Apollo, Orpheus, and Agon are George Balanchine‘s Greek Trilogy. With music composed by Igor Stravinsky, these dances transformed the dance world.
Apollo Musagete (Apollo and the Muses), the first of the trilogy, was premiered in 1928 in Paris produced by Diaghilev’s Ballet Russes. It was said to be the original neoclassic ballet. In this dance, costumes and sets were kept minimum, and the dance was focused on the beauty of the movements themselves. The second piece Orpheus had a mystical feel to it as if the characters were crossing a mystical path. The third dance Agon had the most modern and intricate movements.
So how exactly are the movements of this trilogy different from the classical performances seen in Paris and the controversial pieces such as The Rite of Spring choreographed by Nijinsky?
Compared to Nijinsky’s approach of “landing like a goat”, Balanchine still retained the lightness of classical ballet. There were still flowy and graceful movements in the dances, especially in the pointed feet and classical positioning of the arms. The costumes of the trilogy were much simpler than the grandiloquent masterpieces of Nijinsky. However, the two dances did resemble each other when it came to the characters. While The Rite of Spring had many characters of monsters, the trilogy had abstract supernatural characters. The difference was that Balanchine emphasized the abstract shapes, ideas and feelings of the dances, while Nijinsky displayed the characteristics of the beasts in their natural states. Another point to notice is that both of the choreographers put more spotlights on the male characters than in the conventional ballets at the time.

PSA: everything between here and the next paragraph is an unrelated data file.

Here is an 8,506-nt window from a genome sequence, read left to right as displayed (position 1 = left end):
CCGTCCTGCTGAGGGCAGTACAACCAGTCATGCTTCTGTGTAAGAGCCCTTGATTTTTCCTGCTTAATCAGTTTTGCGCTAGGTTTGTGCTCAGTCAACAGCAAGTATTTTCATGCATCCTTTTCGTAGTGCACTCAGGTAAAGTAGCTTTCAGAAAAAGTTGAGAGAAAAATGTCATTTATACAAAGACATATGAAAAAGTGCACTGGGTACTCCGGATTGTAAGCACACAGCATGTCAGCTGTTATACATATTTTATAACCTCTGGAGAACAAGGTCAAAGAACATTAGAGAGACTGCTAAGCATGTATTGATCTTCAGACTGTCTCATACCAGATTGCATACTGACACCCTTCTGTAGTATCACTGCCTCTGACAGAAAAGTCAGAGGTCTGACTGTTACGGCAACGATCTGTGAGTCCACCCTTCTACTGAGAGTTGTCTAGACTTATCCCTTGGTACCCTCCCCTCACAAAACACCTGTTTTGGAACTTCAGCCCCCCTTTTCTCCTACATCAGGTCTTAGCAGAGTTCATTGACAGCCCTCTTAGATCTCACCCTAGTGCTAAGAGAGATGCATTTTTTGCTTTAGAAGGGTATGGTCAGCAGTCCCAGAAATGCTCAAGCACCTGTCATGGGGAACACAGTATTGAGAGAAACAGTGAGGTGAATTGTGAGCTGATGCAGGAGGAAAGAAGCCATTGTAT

The trilogy was built on classical movements but had a twist in style. The dancers stayed more grounded and sometimes distorted the torsos. Some signature movements constantly appearing in Balanchine’s choreographies were the hip isolations including the extrusion and the tango twists, the spin and lean towards the floor position held by another dancer, and the jazzy pas de bourree. There were much more bent legs, flexed or parallel feet and floor movements. Dances physically twine with each other, making interesting shapes, but the expressions on their faces interact more with the audience than the works of other choreographers at the time. Sometimes the feet would even point straight towards the audience. Despite all that, the arms remained relatively classical and flowy most of the time.
A lot of times dancers leaned on each other to make interesting shapes. The typical roles of male and female were not definite. Because the two genders dressed more similarly, the dances were more about utilizing every body available to create a unified look. Unlike the classical ballet with pas de deux, this trilogy had a lot more instances where there was one dance of one gender and several for the other.
(Balanchine’s Greek Trilogy in three parts)
Anderson, Jack. “A Greek Trilogy of Gods and Balanchine.” City Ballet Review. The New York Times, 29 Jan. 2005. Web. 6 Nov. 2016.